2. ID.; ADVERSE POSSESSION DOES NOT APPLY TO CONTINUING AND SUBSISTING TRUSTS; LACHES BARS ACTIONS TO ENFORCE CONSTRUCTIVE TRUSTS. — The express trusts disable the trustee from acquiring for his own benefit the property committed to his management or custody, at least while he does not openly repudiate the trust, and makes such repudiation known to the beneficiary or cestui que trust. For this reason, the old Code of Civil Procedure (Act 190) declared that the rules on adverse possession do not apply to "continuing and subsisting" (i.e, unrepudiated) trusts. But in constructive trusts, the rule is that laches constitutes a bar to actions to enforce the trusts, and repudiation is not required, unless there is concealment of the facts giving rise to the trust.

    3. ID.; ID.; ID. — In express trusts, the delay of the beneficiary is directly attributable to the trustee who undertakes to hold the property for the former, or who is linked to the beneficiary by confidential or fiduciary relations. The trustee’s possession is, therefore, not adverse to the beneficiary, until and unless the latter is made aware that the trust has been repudiated. But in constructive trusts (that are imposed by law) there is neither promise nor fiduciary relation; the so-called trustee does not recognize any trust and has no intent to hold for the beneficiary; therefore, the latter is not justified in delaying action to recover his property. It is his fault if he delays; hence, he may be estopped by his own laches.

    4. ID.; ID.; ESTOPPEL BY LACHES. — One who invokes the equitable doctrine of estoppel by laches must show not only unjustified inaction but also some unfair injury would result to him unless the action is held barred.

    5. LIMITATION OF ACTION; ACTION TO ATTACK SHERIFFS DEED AND CANCEL TRANSFER CERTIFICATE OF TITLE; CASE AT BAR. — Where the appellants’ cause of action to attack the sheriff’s deed and cancel the transfer certificates of title issued to the appellees accrued from the year of their issuance and recording, 1937, and appellants have allowed fifteen (15) years to elapse before taking remedial action in 1902, more than sufficient time (thirteen years) has been allowed to elapse to extinguish appellant’s action, in view of the appellees’ public assertion of title during this entire period. Under the old Code of Civil Procedure (Ch. III) in force at the time, the longest period of extinctive prescription was only ten years.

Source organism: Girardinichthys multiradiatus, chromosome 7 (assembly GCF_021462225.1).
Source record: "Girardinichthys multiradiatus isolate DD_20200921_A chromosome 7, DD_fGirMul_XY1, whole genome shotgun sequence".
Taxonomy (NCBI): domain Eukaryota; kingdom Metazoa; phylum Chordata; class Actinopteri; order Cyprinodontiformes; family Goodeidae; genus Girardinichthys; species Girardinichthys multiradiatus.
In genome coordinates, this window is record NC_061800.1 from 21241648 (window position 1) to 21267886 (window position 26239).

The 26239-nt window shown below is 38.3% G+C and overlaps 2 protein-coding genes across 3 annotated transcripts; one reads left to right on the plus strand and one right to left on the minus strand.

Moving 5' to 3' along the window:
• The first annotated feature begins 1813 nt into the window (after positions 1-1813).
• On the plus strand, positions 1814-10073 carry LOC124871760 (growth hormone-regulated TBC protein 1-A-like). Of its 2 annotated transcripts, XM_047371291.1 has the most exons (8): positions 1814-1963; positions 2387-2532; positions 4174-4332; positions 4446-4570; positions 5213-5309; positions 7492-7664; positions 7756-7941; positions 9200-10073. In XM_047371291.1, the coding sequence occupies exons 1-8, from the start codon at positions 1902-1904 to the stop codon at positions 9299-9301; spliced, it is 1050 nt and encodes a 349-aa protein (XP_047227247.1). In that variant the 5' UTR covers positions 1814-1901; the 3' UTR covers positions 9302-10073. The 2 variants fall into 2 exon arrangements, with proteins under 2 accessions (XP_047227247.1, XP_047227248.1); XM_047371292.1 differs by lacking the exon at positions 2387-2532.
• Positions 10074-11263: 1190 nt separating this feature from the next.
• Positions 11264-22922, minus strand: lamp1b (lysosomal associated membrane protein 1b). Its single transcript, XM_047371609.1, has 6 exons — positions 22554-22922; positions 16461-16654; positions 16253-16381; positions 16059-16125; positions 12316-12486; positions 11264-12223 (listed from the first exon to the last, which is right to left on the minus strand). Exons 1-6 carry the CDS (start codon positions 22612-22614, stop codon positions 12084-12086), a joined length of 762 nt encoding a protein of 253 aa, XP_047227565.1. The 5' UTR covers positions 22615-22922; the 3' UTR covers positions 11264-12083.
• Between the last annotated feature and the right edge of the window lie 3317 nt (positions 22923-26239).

D E C I S I O N


    REYES, J. B. L., J.:


    Appeal originally brought to the Court of Appeals but certified to us by said court because only questions of law are raised therein.

    The facts of the case are as follows:chanrob1es virtual 1aw library

    Lots Nos. 1941 and 3073 of the Cadastral Survey of Cabanatuan originally belonged to the conjugal partnership of the spouses Francisco Diaz and Maria Sevilla, having been registered in their name under Original Certificates of Title Nos. 3114 and 3396. Francisco Diaz died in 1919, survived by his widow Maria Sevilla and their three children — Manuel Diaz born in 1911, Lolita Diaz born in 1913, and Constancia Diaz born in 1918.

    Sometime in 1935, appellee Carmen J. Gorricho filed an action against Maria Sevilla in the Court of First Instance of Manila (C. C. No. 43474) and in connection therewith, a writ of attachment was issued upon the shares of Maria Sevilla in said lots numbers 1941 and 3073 (Exhibit C). Thereafter, said parcels were sold at public auction and purchased by the plaintiff herself, Carmen J. Gorricho (Exhibit G). Maria Sevilla failed to redeem within one year, whereupon the acting provincial sheriff executed a final deed of sale in favor of Carmen J. Gorricho. In said final deed (Exhibit E), however, the sheriff conveyed to Gorricho the whole of parcels numbers 1941 and 3073 instead of only the half-interest of Maria Sevilla therein. Pursuant to said deed, Carmen J. Gorricho obtained Transfer Certificate of Title Nos. 1354 and 1355 in her name on April 13, 1937, and has been possessing said lands as owner ever since.